A new and just social contract is still possible in the MENA Region
Ten years have passed since the Arab Spring - a wave of protests which broke out in several Middle Eastern nations, calling for better living conditions and improved relations between communities and political authorities. Calls for new foundations to end tyranny and implement frameworks that recognise and respect the interests of all national components were heard across the region.
These protests sparked hope among their supporters for the development of a new "social contract". But as Arab Spring protests took hold, those in positions of political, economic, and social power fought tooth and nail to defend their interests, continuing to practice all forms of tyranny. Ultimately, the momentum for change was temporary pushed back.
In some countries, the politically powerful dragged their people into protracted civil wars that rage on, feeding on the fragility of the societies they control and their prevailing tribal and sectarian divisions. In other countries, those in power held tightly to their positions and profited from the vulnerability of the transition that took place. They employed military force to regain control, restoring the same old social contract. The trade-off between security and stability came at the expense of people’s basic rights, which conversely should represent the essence of such a contract.
So-called “counter-revolution” forces regained their political control in some Arab nations, drowning their countries in bloodbaths and destruction. Meanwhile, the old, broken social contracts which violate the basic human rights of people in those countries remained, some even growing more oppressive and tyrannous.
Ruled by different levels of political authority, nations saw unelected officials refuse people’s right to participation and impede efforts for change through several practices; including hampering the activities of unions while bolstering the social and political power of national and multinational companies. Labour laws that put significant limitations to the work of unions, shrinking civic space, limiting freedom of speech through cybercrime laws that can be invoked to incriminate activists who criticise or expose ill practices of the multinational companies.
COVID-19 has further exacerbated the social crises across the region, and exposed the instability of social protection systems, pushing millions to the brink of poverty and others to starvation.
The short-term goals of the private sector, which too often seek to secure a quick profit with little regard for human rights standards, have clearly contributed to widening social disparities and economic inequalities in the region, leading to mass protests across the region.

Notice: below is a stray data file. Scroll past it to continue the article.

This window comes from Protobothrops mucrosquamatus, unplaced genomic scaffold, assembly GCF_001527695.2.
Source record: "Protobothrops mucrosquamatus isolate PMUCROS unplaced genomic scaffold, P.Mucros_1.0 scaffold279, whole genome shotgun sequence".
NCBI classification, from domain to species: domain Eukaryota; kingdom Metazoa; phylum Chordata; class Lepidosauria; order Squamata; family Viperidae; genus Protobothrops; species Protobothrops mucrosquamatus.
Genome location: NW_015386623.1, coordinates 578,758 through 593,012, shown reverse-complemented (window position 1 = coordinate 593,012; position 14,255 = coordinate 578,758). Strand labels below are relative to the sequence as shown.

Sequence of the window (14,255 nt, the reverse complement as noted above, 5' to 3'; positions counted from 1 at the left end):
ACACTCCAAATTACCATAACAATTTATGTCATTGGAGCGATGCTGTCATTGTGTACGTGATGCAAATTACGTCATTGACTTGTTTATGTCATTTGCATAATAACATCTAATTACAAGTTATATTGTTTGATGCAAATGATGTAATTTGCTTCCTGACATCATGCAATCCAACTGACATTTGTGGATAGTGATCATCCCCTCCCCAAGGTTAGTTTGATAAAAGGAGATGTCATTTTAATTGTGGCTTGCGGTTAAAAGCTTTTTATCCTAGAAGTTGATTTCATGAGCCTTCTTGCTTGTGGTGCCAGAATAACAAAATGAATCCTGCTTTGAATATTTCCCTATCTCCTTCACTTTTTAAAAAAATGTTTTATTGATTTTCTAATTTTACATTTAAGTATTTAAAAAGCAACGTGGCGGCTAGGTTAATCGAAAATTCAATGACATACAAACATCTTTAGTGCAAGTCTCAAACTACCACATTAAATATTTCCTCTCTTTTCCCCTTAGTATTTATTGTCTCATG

The active forces of the private sector have adopted a two-fold approach, to securing and defending their interests and profit gains, consisted of 1) Infiltrating the political authority and adopting legislations and policies that serve their interests; 2) Abusing their powers to conceal any evidence of laws and policies violated through their activities.
Thus, laws and legislation in most Arab countries continue to allow for considerable abuse of workers’ rights which many stakeholders, including companies, continue to benefit from – such as unjust tax policies, investment laws, and labour policies. These make way for indecent working conditions and restrict the rights of workers and consumers to remedy negative repercussions.
Moreover, some International Financial Institutions that fund hundreds of projects in both public and private sectors have overlooked the extent to which governments or companies respect human rights principles and standards, as well as International Labour Standards. For instance, the World Bank's safeguard policy, the "Environmental and Social Framework ESF" allows for the application of national labour standards to workers in the projects it funds, even if such standards are inadequate or go against international standards for labour rights. This leaves workers vulnerable, and represents a huge neglect by the World Bank.
Additionally, even international organisations which are intended to uphold and defend the rights of labourers have sometimes been known to turn a blind eye to violations committed by private institutions and government in the MENA region – particularly towards labour unions and unionists. By instead focusing only on technical issues allowed by governments, these institutions limit their capacity to create real change in the lives of labourers.
With this tragedy comes an opportunity to build a new social contract, particularly in relation to human rights in business. To ensure respect for human rights principles, the social contracts of Arab countries must be rebuilt: they must respect civil, political, social, and economic rights, and eliminate all forms of discrimination.
The private sector can also be urged to expand the scope of its investments, based on rules that take into account respect for human rights, promote social and economic well-being, and invest in human capital. This path towards reform can pave the way for the sustainable and rights- based expansion of the private sector. It would break the trend for social and economic violations triggered by unjust policies, which have caused widespread unrest and halted the development of business and investments.
There is a moral and economic imperative for a new social contract, to drive economic and social progress.